Starting a business as a non-UK national

You can start a business in Scotland as a non-UK national if you are from the European Economic Area (EEA). If you're from outside the EEA, you will need to get a visa.

Guide

2 min read

1. Overview

European Economic Area (EEA) nationals do not need permission to start a business in the UK. If you are from outside the EEA, you can start a business in Scotland but you will need to get a visa. However, you will have permission if you have already been granted permanent resident status.

This guide outlines the different visa options and where you can go for advice

2. Who needs a visa to start up a business in Scotland?

European Economic Area (EEA) nationals do not need permission to come to the UK and set up a business. The EEA is made up of the 27 European Union member states plus Iceland, Norway and Liechtenstein.

Romanian and Bulgarian nationals should get a registration certificate by completing form BR1 from the UK Border Agency. This confirms your right to be self-employed. Switzerland is not part of the EEA but Swiss nationals can set up a business without formal permission from the UK Border Agency.

All non-EEA nationals need a visa in order to start a business in Scotland. Your visa options under the UK Border Agency's Points-Based System for immigration include:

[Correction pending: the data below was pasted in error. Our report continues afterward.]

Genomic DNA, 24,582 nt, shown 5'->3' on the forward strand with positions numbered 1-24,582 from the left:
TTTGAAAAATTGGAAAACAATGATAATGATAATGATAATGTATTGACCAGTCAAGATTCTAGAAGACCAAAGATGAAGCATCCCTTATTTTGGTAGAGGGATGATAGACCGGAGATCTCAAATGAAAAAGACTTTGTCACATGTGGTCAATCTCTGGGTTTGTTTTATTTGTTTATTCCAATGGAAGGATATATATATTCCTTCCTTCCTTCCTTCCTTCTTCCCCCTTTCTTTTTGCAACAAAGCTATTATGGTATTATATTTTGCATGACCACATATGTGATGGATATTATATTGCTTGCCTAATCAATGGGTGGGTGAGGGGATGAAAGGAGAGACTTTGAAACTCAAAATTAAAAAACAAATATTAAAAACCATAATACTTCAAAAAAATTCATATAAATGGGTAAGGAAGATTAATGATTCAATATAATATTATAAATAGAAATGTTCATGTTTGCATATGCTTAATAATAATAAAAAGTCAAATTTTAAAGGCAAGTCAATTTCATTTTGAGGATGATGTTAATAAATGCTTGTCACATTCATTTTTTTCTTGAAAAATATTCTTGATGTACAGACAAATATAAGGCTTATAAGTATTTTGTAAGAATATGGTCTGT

• Tier 1 Entrepreneurs - for entrepreneurs with at least £200,000 (or only £50,000 for high-potential businesses) to invest in their business.
  • Tier 1 Graduate Entrepreneurs - allows non-European MBA and other graduates to extend their stay after graduation to establish one or more businesses in the UK.
  • Tier 1 General - this visa is now closed to new applicants - however, those who already hold this visa can work or run their own business in the UK.

You can also start up a business if you have a UK Ancestry visa. Commonwealth citizens aged 17 and over who can provide proof that one of their grandparents was born in the UK may be able to apply for this visa.

You may be able to enter the UK on a Prospective Entrepreneur visa, which gives you opportunity to come to the UK to secure funding and make arrangements for starting their business. You can then consider switching to Tier 1 Entrepreneur visa.

3. Support for non-UK entrepreneurs in Scotland

The Scottish Government's TalentScotland website offers advice for people who want to live and work in Scotland.You can contact TalentScotland to get free information on relocating to Scotland, including advice visa and immigration issues.

Scottish Development International (SDI) helps overseas businesses benefit from the business and research opportunities available in Scotland.

For more informatoin on starting up, read our guide starting a business: the basics.

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